By Kevin Werner, News staff
Stoney Creek’s Santa Claus Parade volunteers are accusing city hall staff and politicians of acting like Grinches and putting at risk the future of the popular community event.
“Yes, Virginia, there is a Grinch and it lives at city hall,” says Rob Naylor, one of six volunteers who have helped to organize the parade.
Last November, volunteers were shocked to learn they would have to pay about $12,941.50 for policing costs, installing the barricades, and signage for the road where the parade would occur, costs that the city in past had paid.
“That’s a 70 per cent increase,” said Naylor.
If it wasn’t for the quick intervention of Stoney Creek councillor Brad Clark, who secured $15,000 in annual funding for three years from the Heritage Green Trust fund, the 2012 parade would have been cancelled.
“I was pleased to help,” said Clark. “They didn’t have enough.So far, the parade is secured for the next couple of years. But it isn’t out of the woods yet.”
Naylor said the money, while much appreciated, only covered what the city billed the parade organizers. And to rub salt into their wound, not only did the city send a $784 bill to organizers Jan. 29 for road signage, it also rejected their Community Partnership Program application in 2012 – and for the next two years – because of the $15,000 grant.
Connie Behie, another Stoney Creek Santa Claus Parade volunteer, said the city’s “cookie cutter” approach to funding community events doesn’t take into consideration the specific needs and costs of each volunteer organization. “I just don’t understand the changes,” she said. “There was a lot of confusion from the city. If it wasn’t for Brad Clark, we would not have a parade.”
Behie and Naylor were still stunned a day after receiving the $784 bill from the city. Behie said the organizers believed the bill for the signs was included in the initial $5,454.48 for the road barricades costs. “I just can’t believe what they are doing,” she said. “This has all came as a shock to us. We are not-for-profit. This is strictly a community parade, free for the public. It just looks like they want our event to die.”
The parade’s budget for this year is $18,287 said Naylor, with a significant portion of the money coming from local businesses that helps pay for an event that features bands, cadets, and youth groups. Behie said the volunteers also hold fundraisers such as a golf tournament, dances and a car wash during the year. But as the city cuts back on providing money to community groups, they are being forced to work harder to raise the funds necessary to keep their local events going, organizers say.
Parade organizers said they didn’t know they would have to start paying for the policing and road costs in 2012. Late last year, they were told by city officials to choose from a list of private companies that close roads for events. They selected a company, signed a contract and then hoped the company would actually do the job, said Behie. They were even more shocked when they found out the city wouldn’t be footing the $6,725 bill in policing costs.
Dundas councillor Russ Powers, chair of council’s grants committee, said the higher costs were communicated in advance to local festival organizers. He said three years ago council agreed to cut its funding to community groups while increasing the amount of CPP grants to festivals and parades. The city wanted groups to pay for policing and road closures.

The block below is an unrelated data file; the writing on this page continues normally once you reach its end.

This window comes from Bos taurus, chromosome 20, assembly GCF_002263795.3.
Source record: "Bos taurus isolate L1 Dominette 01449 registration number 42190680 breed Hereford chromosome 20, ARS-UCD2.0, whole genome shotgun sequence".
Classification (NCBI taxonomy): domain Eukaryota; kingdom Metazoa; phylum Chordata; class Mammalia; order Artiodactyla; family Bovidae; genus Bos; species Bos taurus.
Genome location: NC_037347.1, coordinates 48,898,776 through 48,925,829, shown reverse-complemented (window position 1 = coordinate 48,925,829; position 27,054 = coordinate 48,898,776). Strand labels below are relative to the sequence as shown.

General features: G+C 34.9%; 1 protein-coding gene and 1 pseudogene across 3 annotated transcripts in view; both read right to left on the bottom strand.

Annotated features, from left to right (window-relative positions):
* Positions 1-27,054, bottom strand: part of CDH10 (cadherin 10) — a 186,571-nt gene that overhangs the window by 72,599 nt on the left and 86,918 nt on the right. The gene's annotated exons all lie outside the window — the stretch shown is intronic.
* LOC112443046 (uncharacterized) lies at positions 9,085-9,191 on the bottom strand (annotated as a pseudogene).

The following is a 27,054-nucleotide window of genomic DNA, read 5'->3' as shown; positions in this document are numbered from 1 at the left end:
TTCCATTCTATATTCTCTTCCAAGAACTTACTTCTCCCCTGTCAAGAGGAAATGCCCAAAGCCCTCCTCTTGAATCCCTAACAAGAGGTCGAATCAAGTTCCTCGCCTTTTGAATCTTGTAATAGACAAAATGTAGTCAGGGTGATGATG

The Stoney Creek Santa Claus Parade applied for the grant, said Naylor, and was expecting to receive $4,176. But that was scuttled by the city once the organizers received the trust fund money.
“We started to shift the cost,” Powers said. “It should not have been a surprise to them.”
In the Special Event Advisory Team application form states that the city “no longer provides events with barricades, pylons, set-up, staff, ‘road closed’ signage or other supplies needed to close the road.”
In addition, it states the city does not pay the cost of traffic detour signs, or warning boards that may be needed for the events.
The city contributed about $3.6 million to community groups in 2012, said Powers. He has sponsored a motion to increase the community grants budget by $65,000 for this year.
The 2012 Santa Claus Parade was the most successful event in a long time, organizers say, featuring about 80 entries, and drawing crowds of people. Naylor said organizers’ total budget for the year was $32,876.96, spending $18,287 to get the bands.
Organizers have already signed a number of bands for the 2013 event, including a Jamaican steel band, keeping their promise to make the community parade even better than 2012, despite the extra costs.
Naylor wondered why, if there is a problem finding money for community events, the city doesn’t ask Mayor Bob Bratina to take the cash he saves from his office budget and provide it to community groups.
“The mayor rides in the parade, and everybody cheers,” said Naylor. “The city is doing nothing for us. The public is giving the money, but the city is just taking it.”
In addition to Stoney Creek, organizers of parades in Hamilton and Waterdown, as well as Stoney Creek’s Flag Day volunteers, are also struggling to pay the extra costs the city has imposed upon them.
Naylor said it may be futile, but the Stoney Creek volunteers plan to meet their colleagues from Hamilton and Waterdown to compare notes, and see if they can fight city hall.
“What do we pay taxes for?” he asked. “We are not making any money. It’s actually costing us money. They sit in their ivory towers making these decisions. But all of us are doing it because we love the community, and we want to do something for it. We are not going to give up.”